Wednesday, November 11, 2009

Another Daddy Post - (Mis)Representations of Non Human Animals On Baby Products

What children are taught to believe:


Kenya and I have babies on our minds! As parents-to-be we've been recently exploring the vast world of baby merchandise. It came as no surprise to us to see many representations of non human animals (which I will be referring to simply as “animals” for the rest of this entry) displayed on everything from bedding to clothing to wall paper borders to pacifiers to baby dishes and beyond. The vast majority of the representations are of warm and fuzzy, cuddly and cute animals with joyous expressions on their adorable cartoon faces. Cows, pigs, chickens, sheep, fish, frogs, birds, dogs, cats, bees, dolphins, monkeys, giraffes, zebras, lions, and many more animals are often shown in themes of either free settings; an open pasture, the forest, a jungle, or just “the wild” in general – or in captive settings; farms, zoos, circuses, etc (although the cages are rarely included). In either setting these animals are clearly shown as being happy and comfortable, often with big anthropomorphic smiles to prove it.

Now, as vegans, Kenya and I are quite aware of the realities of animal exploitation that are sanitized and misrepresented on baby products. I'd like to briefly go over a few prominent examples.

On “farms”, for instance, animals are forcefully impregnated and bred in order to be confined and exploited for unnecessary human desires and they are all eventually killed. To not kill them, from a business standpoint, would not be economical, regardless of the size of the operation, from small scale to factory farm. They are all exploited and used in ways that would be considered torture if humans were in their place. Rape (forced impregnation), torture (mutilation, intense confinement, rough handling, etc.), and murder are standard business practices. The animals are all the property under the law (same as a couch or an Ipod – only animals have
interests) and, of course, they are treated accordingly. When they no longer serve a purpose to the “producer”, they become a hindrance to making profits and are ultimately killed at a very early age. Not exactly what was depicted on the burp cloths and in the wooden toy sets that we've seen.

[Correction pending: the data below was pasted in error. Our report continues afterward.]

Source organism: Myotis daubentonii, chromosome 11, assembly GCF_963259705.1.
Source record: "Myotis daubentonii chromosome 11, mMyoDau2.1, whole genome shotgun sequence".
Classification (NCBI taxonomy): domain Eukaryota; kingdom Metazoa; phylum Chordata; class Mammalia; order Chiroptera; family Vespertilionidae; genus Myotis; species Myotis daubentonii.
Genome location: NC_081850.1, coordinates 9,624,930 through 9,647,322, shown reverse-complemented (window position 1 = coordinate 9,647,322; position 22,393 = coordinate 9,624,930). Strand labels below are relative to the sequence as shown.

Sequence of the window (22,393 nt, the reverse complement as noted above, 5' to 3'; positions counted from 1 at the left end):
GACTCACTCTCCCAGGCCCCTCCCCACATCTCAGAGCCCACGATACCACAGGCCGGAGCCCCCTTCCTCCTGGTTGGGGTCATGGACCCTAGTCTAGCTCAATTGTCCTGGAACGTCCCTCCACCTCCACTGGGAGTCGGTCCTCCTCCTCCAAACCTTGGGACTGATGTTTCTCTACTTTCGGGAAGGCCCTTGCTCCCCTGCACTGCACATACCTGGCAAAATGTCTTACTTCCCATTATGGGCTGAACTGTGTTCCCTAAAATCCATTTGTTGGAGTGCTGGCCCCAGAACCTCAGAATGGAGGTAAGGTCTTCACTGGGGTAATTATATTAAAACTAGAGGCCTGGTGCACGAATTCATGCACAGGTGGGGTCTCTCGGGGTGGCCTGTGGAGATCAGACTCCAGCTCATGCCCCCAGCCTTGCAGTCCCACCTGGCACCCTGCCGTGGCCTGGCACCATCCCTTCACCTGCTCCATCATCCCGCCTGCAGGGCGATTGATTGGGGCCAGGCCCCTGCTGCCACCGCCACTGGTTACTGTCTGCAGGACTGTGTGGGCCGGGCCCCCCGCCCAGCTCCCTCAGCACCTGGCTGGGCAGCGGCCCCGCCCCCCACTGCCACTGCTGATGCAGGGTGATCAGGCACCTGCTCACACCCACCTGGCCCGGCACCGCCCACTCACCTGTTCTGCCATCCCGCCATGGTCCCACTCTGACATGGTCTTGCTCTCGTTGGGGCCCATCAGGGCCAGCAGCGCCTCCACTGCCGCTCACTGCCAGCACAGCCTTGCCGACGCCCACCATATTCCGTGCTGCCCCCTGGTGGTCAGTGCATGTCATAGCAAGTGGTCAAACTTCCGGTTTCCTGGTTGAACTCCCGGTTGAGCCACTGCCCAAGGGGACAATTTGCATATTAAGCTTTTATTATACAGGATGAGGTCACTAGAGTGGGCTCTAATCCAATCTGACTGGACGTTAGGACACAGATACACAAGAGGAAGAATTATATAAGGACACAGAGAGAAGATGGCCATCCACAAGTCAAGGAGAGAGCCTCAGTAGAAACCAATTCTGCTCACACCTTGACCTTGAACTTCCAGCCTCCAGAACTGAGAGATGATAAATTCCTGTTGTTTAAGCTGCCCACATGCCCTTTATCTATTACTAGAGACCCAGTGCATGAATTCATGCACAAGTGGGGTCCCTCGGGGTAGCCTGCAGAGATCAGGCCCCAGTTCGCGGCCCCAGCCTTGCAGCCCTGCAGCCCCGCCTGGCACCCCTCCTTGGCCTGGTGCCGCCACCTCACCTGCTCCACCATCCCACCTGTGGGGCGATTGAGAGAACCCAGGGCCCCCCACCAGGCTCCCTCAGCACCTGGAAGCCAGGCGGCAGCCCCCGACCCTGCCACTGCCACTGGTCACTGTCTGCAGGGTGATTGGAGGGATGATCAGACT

Dairy cow's, for example have to give birth constantly in order to produce milk. Forced impregnation is necessary to the operation and, in many instances, this occurs while the cow is restrained in a contraption referred to as the “rape rack” (this goes for female pigs --sows-- as well). They, as all other mammals, certainly do not produce milk just so humans can steal and consume it. They produce milk, which is “designed” by nature, for their own babies, to feed their calves. When they give birth to a male, he would cost too much money to raise in order to run an efficient operation (too much input, not enough output). So what is done with them? They are torn from the mothers and turned into something economical: veal, the flesh of calves. When dairy cows are “spent”, meaning no longer productive, they are killed just like the male “beef” cows, often ending up in hamburgers.

Egg laying hens are certainly not any better off. Whether the operation is “free range” or “cage free” or your average factory farm setting, the hens' beaks, a very sensitive part of their bodies, are often cut about half way off with a hot blade so that they do not naturally establish a pecking order, peck and/or cannibalize other hens also within close confinement. Egg laying hens are starved and their reproductive cycles are manipulated into laying more eggs, simultaneously with other hens, so that they are productive and efficient so as to compete on the market. Male chicks are an unwanted byproduct of the egg industry. Once hatched, they are simply killed - gassed, suffocated, crushed, electrocuted or ground up alive in large numbers. That way a “producer” can eliminate what would otherwise be uneconomical: the life of male chicks. This reality is much different from the idyllic scenes on the blankets, clothes, and bibs.

As vegans, Kenya and I are also aware that many free or “wild” animals, many represented on baby items, are killed in order to protect ranchers and their “livestock”. The USDA's Wildlife “Services” program kills hundreds of thousands of “wild” animals, using tens of millions of taxpayer dollars, every single year. In 2004, for example, Wildlife “Services” killed 2.7 million “wild” animals such as coyotes, beavers, raccoons, feral pigs, snakes, skunks, squirrels, foxes, deer, prairie dogs, and rats. These animals are shot, poisoned, gassed, snared, and caught in leg hold traps. In addition, millions of birds are killed in order to protect crops, many crops which are primarily used to feed “livestock”. Starlings, pigeons, crows, ravens, sparrows, geese, swans, vultures, and many many more are killed in the thousands and millions annually.

Other “wild” animals that are depicted on baby items are, in reality, shot and killed, or sometimes left injured, just for “sport” and/or tradition.